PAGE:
Brief psychotic disorder is a psychiatric illness in which a person experiences a full psychotic episode that is short lived. According to the Diagnostic and Statistical Manual of Mental Disorders, 4th edition. Brief psychotic disorders is defined as a mental illness that lasts from one day to one month, with the patient eventually returning to a pre-morbid level of functioning.
The condition can be triggered by a traumatic event or in the case of extreme stress. Sometimes the condition occurs without any antecedent as well. As the term indicates, the condition is short lived, and the psychotic episode usually lasts for less than a month. Studies show that the longer the duration of the psychotic episode, the more severe the condition seems to be. The symptoms tend to have a sudden onset and also completely disappear within a 1 month period, after which a person becomes completely normal.
Types of Brief Psychotic Disorder:
Brief psychotic disorders have been related with borderline personality disorders and schizotypal disorders. The following are the three types of brief psychotic disorders.
Brief Psychotic Disorder with an Obvious Stressor:
This is also known as brief reactive psychosis and it usually occurs in response to major stress or a traumatic incident. It can occur to anyone as a reaction to a major stressor such as death of a close relative or spouse, an assault or robbery, a major accident or even after natural disasters such as an earth quake or flooding. These reactive psychotic episodes are the response a person shows after the traumatic incident. It usually resolves within a few weeks but does require medicine and therapy.
Brief Psychotic Disorder without an Obvious Stressor:
In this brief psychotic disorder, there doesn’t seem to be a major stressor involved. A person experiences a psychotic episode due to no obvious cause. The psychotic episode is short lived and usually finishes within a month.
Brief Psychotic Disorder with a Post Partum:
This kind of brief psychotic disorder occurs post partum, mostly within four weeks of delivering a baby. This type of BSD can last for months and is very different from post partum depression. Actual psychotic symptoms develop in women with post partum psychosis.
Symptoms of Brief Psychotic Disorder:
The symptoms of brief psychotic disorder are the same as those seen in any psychotic episode. The only difference is that they tend to last less than one month. The following symptoms are seen in brief psychotic disorder:
Hallucinations: these are sensory perceptions that can be of objects, people and other things that are in reality not present. When experiencing hallucinations a patient can hear voices, feel sensations on the skin when nothing is actually touching the body, and see things that are not actually there. Hallucinations tend to be so real when a person experiences them during a psychotic episode that there is confusion between what is real and what is not.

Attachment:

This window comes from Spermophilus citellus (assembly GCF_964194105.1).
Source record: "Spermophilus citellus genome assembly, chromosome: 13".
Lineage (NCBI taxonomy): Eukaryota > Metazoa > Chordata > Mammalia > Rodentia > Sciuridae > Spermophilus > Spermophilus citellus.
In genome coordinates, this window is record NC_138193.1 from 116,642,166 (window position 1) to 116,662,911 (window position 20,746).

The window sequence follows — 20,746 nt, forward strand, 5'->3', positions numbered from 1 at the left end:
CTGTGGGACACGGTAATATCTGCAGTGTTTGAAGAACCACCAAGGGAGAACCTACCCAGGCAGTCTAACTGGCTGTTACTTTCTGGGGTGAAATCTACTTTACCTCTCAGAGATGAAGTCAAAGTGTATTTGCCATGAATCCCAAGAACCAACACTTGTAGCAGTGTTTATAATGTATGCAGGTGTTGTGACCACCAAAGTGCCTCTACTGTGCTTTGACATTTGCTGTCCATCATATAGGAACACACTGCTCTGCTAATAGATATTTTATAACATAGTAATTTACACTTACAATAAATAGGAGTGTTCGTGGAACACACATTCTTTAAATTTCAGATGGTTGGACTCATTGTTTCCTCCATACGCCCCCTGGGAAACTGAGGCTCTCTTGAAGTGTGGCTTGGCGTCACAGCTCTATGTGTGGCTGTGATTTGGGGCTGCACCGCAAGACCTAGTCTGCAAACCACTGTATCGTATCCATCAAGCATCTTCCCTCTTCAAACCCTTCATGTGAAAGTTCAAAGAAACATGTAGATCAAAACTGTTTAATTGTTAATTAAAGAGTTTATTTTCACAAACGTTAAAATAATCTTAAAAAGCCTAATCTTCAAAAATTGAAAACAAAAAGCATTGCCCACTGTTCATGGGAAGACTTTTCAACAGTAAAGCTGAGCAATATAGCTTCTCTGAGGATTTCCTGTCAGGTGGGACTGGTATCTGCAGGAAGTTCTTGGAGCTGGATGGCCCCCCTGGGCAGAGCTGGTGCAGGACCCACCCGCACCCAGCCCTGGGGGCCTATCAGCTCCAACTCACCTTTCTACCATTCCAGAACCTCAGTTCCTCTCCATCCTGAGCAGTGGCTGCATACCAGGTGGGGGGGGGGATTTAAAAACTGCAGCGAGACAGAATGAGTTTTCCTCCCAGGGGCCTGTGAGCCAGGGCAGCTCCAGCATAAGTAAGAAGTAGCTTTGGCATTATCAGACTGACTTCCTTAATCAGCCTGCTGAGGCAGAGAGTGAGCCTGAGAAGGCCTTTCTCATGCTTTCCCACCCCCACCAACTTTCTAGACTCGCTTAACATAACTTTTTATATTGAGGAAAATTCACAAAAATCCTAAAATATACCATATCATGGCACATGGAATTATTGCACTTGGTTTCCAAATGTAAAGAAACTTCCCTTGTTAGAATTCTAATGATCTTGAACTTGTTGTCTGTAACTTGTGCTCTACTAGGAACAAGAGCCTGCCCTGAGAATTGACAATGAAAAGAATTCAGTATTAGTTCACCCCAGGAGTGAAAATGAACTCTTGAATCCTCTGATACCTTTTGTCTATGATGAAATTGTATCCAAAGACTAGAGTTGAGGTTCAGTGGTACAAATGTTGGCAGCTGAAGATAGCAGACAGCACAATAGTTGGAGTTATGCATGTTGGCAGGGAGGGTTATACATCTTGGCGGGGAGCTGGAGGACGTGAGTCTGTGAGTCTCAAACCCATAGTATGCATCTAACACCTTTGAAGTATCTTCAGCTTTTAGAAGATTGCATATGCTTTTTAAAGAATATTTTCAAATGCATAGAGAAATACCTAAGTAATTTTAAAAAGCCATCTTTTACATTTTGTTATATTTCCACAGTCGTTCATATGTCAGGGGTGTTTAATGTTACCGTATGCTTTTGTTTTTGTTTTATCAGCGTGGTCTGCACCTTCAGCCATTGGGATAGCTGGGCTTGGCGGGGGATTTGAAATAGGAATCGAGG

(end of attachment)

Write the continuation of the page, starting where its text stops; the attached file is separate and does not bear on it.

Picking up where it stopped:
Delusions: delusions are beliefs that are false that a person simply does not deny, even when all the facts that contradict them are present. In psychosis delusions can be of many types and a person experiencing a brief psychotic disorder can also experience paranoid delusions as well.
Disorganized Thought Process: a person experiencing a brief psychotic disorders is not able to think in an organized manner. Everyday tasks become very difficult to carry out. Decision making is also very difficult for the patient.
Disorganized Speech: in the olden days “speaking in tongues” was often linked with a demonic possession instead of a mental illness. In brief psychotic disorder due to the disorganized thought process language can also get confused and a person may say things that don’t make any sense at all.
Self-Neglect: a person is unable to take care of his or her needs like hygiene, shaving, cutting nails, bathing or dressing properly. Some people may even forget to eat food or drink water and can actually enter a state of starvation.
Confusion and Disorientation: these two symptoms are also very prominent as a person experiencing a Brief Psychotic Disorder will feel extremely confused disoriented and not know the reason why. Not being able to recall properly also adds to the overall confused state.
Symptoms of Severe Anxiety: the person may act restless and pace continuously and not be able to sit still.
Other Symptoms: there may also be changes in the person patterns of sleep, eating habits, levels of energy and there may be a loss or gain in weight.
Brief psychotic disorder is seen more often in family members who have mood disorders like bi-polar disorder. A genetic link is suggested but it can also be triggered by extremely traumatic events like a death in the family. It has been suggested that it is seen in people with poorly developed coping skills.
After all other physical illnesses are ruled out; mental health professionals then utilize specially designed tests and interviews to evaluate if a person is suffering from a psychotic episode. All the positive symptoms of psychosis have to be present like hallucinations, delusions and a disorganized thought process for a diagnosis of psychosis to be reached. Usually the symptoms resolve within one month.
How is Brief Psychotic Disorder Treated?
BPD is treated with the help of psychotherapy and psychiatric drugs. If the symptoms are very severe, for example if self neglect, or self harm symptoms are present, hospitalization may be deemed necessary until the symptoms go away. Usually medicines given include anti-psychotic drugs and anxiolytics. Psychotherapy and counseling helps a person cope with the situation and may be needed in the future to check for relapses.
The Diagnostic and Statistical Manual of Mental Disorders, Fourth Edition, Text Revision (DSM-IV-TR)
Blueprints Psychiatry Michael J Murphy, Ronald L. Cowan, Lloyd I Sedere